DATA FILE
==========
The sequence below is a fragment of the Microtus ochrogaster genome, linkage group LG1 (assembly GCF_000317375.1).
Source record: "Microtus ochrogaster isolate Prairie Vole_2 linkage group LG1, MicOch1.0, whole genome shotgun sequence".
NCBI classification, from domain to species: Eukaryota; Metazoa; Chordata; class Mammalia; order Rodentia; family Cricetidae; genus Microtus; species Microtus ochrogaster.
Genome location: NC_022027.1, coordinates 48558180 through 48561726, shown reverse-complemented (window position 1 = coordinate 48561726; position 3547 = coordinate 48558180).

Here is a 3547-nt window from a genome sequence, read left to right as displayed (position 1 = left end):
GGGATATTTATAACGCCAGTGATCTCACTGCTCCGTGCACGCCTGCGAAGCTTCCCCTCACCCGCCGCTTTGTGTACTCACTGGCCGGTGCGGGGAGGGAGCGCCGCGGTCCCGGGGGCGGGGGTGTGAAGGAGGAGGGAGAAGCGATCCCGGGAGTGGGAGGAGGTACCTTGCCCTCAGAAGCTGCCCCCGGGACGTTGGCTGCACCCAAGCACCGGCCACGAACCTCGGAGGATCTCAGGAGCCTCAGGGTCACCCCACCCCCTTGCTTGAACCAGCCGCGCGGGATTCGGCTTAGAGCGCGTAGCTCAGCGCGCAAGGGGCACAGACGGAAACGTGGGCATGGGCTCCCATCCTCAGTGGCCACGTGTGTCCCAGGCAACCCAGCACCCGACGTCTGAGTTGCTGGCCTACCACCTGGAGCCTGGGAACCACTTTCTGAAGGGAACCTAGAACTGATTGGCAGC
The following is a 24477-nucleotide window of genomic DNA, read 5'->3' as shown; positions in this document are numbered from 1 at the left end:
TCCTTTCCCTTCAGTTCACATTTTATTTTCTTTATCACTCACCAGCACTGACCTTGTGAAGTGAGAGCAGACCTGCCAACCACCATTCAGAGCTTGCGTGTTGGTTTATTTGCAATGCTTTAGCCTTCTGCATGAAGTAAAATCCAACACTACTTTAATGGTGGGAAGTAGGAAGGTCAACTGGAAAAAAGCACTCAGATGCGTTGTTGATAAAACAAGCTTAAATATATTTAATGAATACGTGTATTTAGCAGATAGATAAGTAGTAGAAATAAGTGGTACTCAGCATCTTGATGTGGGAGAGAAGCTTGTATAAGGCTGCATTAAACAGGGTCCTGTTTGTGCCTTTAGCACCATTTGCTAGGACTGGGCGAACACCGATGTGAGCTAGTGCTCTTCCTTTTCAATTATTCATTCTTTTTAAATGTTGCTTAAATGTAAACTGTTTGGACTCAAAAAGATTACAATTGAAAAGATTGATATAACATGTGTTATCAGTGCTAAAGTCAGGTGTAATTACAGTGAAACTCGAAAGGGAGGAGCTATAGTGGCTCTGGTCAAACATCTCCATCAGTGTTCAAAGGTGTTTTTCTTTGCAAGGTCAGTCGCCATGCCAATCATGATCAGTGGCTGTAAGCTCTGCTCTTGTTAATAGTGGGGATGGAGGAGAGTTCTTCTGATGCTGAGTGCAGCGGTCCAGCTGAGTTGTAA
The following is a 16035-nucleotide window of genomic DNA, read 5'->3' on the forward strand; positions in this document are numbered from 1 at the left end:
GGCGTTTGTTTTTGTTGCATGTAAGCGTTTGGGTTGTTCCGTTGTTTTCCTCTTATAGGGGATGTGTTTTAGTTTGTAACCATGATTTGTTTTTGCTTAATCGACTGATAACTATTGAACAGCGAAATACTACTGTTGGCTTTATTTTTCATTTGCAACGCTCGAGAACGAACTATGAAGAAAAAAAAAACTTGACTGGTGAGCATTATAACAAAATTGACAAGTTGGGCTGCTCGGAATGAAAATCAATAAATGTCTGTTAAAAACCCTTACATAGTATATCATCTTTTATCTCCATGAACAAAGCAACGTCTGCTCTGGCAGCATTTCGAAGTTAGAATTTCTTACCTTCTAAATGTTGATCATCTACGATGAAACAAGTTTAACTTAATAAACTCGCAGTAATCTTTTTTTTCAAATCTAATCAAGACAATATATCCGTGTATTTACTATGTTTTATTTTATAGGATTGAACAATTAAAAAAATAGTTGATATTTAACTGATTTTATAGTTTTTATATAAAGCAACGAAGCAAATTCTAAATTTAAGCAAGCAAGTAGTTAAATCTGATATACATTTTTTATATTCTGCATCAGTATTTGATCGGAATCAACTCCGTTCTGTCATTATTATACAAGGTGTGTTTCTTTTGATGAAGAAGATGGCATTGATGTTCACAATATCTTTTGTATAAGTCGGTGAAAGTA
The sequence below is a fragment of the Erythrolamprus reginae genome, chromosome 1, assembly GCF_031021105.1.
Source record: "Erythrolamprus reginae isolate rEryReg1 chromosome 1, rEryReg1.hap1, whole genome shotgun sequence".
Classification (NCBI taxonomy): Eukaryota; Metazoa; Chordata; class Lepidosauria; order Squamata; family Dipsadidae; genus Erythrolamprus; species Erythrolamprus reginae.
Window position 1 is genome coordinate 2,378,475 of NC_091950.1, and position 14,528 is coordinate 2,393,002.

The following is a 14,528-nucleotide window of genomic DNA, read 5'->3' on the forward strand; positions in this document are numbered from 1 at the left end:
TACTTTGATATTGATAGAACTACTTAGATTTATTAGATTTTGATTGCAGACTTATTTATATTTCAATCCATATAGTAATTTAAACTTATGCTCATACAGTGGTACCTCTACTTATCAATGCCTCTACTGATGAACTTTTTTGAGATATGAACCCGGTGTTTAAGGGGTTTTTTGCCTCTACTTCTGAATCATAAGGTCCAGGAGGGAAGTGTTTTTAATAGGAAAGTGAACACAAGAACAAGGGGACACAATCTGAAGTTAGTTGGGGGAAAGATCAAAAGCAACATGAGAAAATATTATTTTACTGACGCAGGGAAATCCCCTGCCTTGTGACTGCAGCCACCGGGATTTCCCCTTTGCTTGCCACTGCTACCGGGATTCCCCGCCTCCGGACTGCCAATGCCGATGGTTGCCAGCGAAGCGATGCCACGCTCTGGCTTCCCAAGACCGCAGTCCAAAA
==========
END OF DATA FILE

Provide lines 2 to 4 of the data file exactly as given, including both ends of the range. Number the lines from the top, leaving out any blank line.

Source record: "Microtus ochrogaster isolate Prairie Vole_2 linkage group LG1, MicOch1.0, whole genome shotgun sequence".
NCBI classification, from domain to species: Eukaryota; Metazoa; Chordata; class Mammalia; order Rodentia; family Cricetidae; genus Microtus; species Microtus ochrogaster.
Genome location: NC_022027.1, coordinates 48558180 through 48561726, shown reverse-complemented (window position 1 = coordinate 48561726; position 3547 = coordinate 48558180).